Prison should have maximum security, with high walls, floodlights, armed guards and steel bars. 20 18 NATIONAL POLICE COMMISSION, op. 191 AQUINO, REVISED PENAL CODE 3 cit. , p. 7. (1961), quoting SEAGLE, HISTORY OF LAW 241 (1946) . 20 LAUREL REPORT, op. cit. , 46. 1977] PHILIPPINE PRISON SYSTEM 67 Among the exponents of this school of penology were Beccaria, Rousseau, Montesquieu and Voltaire. The second school of thought is the so-called Neo-classical school. This approach to penology arose at the time of the French Revolution and the period immediately following.
It maintains that while the classical doctrine is correct in general it should be modified in certain details. It argues that since childrenand lunatics cannot calculate pleasures and pains they should not be regarded as criminals or be punished. Mitigating and exempting circumstances are to be taken into account. The reaction to crime is no longer purely punitive, punishment is imposed upon some lawbreakers but not on others. By this approach it is necessary for administrators of justice to consider the psychology and sociology of the crime. 21 The third school of thought is the Positivist School.
It views crime as a social phenomenon and attaches much importance to the criminal or the actor. Positivist criminology is reformative and preventive and individualizes punishment. It views the criminal as a sick man who needs not to be punished but cured. The prison then should be a criminology hospital rather than a place for punishment. 22 Not all prisoners are treated the same way so that those criminals who can be reformed are to be reformed and those who cannot be reformed are to be segregated or killed. 23 The main exponents of this school of thought were Cesare Lombroso, Enrico Ferri and Rafaelle Garofalo.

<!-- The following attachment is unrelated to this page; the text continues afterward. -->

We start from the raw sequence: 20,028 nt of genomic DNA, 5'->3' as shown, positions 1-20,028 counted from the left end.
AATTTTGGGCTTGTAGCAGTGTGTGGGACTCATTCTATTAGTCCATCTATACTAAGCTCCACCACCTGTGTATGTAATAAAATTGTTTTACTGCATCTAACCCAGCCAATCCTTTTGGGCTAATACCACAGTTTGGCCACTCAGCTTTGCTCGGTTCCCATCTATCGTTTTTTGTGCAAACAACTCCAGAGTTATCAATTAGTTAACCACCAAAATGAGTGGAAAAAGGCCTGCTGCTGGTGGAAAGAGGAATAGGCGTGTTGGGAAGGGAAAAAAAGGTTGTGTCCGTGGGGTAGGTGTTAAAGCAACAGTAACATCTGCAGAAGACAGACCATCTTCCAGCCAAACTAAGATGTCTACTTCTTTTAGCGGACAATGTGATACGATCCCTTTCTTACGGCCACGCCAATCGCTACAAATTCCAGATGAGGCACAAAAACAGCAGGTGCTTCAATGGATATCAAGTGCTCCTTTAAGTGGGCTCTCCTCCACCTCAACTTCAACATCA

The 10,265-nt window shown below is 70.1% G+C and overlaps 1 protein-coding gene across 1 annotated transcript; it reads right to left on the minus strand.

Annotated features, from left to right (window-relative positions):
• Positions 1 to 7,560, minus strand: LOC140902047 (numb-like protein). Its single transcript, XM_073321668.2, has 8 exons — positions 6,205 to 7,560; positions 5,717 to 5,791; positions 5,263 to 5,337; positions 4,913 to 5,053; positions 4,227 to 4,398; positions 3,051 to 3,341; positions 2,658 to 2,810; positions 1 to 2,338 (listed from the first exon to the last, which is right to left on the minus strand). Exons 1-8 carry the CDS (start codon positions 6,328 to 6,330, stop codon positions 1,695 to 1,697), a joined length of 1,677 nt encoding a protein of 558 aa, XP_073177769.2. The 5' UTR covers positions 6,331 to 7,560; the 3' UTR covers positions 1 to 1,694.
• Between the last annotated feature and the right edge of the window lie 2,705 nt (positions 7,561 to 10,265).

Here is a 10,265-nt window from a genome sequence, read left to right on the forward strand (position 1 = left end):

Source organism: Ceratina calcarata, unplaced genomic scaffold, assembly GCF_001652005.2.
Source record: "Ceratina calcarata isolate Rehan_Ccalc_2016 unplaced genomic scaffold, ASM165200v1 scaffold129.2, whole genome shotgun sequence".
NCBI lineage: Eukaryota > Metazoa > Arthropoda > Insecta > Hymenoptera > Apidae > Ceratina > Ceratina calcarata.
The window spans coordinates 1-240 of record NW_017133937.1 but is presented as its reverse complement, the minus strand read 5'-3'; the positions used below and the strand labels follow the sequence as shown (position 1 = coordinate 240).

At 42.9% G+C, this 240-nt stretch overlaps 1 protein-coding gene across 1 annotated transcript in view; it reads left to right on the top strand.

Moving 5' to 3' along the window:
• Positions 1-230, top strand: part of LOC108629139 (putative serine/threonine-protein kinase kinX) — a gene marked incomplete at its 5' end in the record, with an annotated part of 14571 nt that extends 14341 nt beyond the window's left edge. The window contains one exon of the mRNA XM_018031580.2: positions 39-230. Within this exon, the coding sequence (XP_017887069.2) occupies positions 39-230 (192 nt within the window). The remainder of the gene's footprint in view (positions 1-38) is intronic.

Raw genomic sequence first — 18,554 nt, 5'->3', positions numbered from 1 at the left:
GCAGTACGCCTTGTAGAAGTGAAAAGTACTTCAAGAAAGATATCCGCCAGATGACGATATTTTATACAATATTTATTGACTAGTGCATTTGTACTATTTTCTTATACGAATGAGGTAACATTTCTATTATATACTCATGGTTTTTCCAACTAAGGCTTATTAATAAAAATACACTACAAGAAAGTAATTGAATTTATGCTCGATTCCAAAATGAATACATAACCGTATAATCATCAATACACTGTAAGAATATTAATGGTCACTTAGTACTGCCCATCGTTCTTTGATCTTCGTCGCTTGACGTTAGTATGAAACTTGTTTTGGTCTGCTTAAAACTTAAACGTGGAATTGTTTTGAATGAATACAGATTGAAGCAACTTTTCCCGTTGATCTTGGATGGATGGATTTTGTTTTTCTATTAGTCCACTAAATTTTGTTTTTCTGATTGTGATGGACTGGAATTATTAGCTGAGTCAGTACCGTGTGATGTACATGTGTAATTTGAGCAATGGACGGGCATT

Theory of the Philippine Revised Penal Code The present Revised Penal Code, known also as Act No. 3815 of the Philippine Legislature approved on December 8, 1930, is a compilation of the penal laws then in force in the country, without radical changes in structure. The backbone of this code is the Penal Code of Spain of 1870, which was in force in this country up to December 31, 1931; and as such, belongs to the old or classical school. It is eminently retributive in its purpose, and considers crime only as an issue of free human will, as a judicial entity pure and simple, paying little or no attention to the person. 4 Before the Revised Penal Code, there was a proposed “Correctional Code” completed in 1916 by Rafael Pan, a member of the Code Committee created by Act No. 1941. This Code laid emphasis on the rehabilitative function, instead of the punitive feature of penal law. It was not adopted by the lawmaking body but some of its provisions were incorporated in the “Revised Penal Code”,25 e. g. , mitigating and exempting circumstances. 21 SUTHERLAND & CRESSY, PRINCIPLES OF CRIMINOLOGY 260 22 1 AQUINO, op. cit. , note 19, pp. 3-4. 23 SUTHERLAND & CRESSY, op. it. , pp. 260-261. 24 GUEVARA, PENAL ScIENCE AND PHILIPPINE CRIMINAL LAW 25 1 AQUINO, op. cit. , p. 1. (6th ed. , 1960) . 708 (1974). 68 PHILIPPINE LAW JOURNAL [VOL. 52 Present trends also recognize that the purpose of the prison system need not be strictly punitive. Thus, it was stated in a working paper prepared by the Technical Panel, anti-disciplinary Committee in Crime Prevention (National Police Commission)26 that – “Correction has many purposes and it is important to recognize that correctional program can differ for various types of offenders.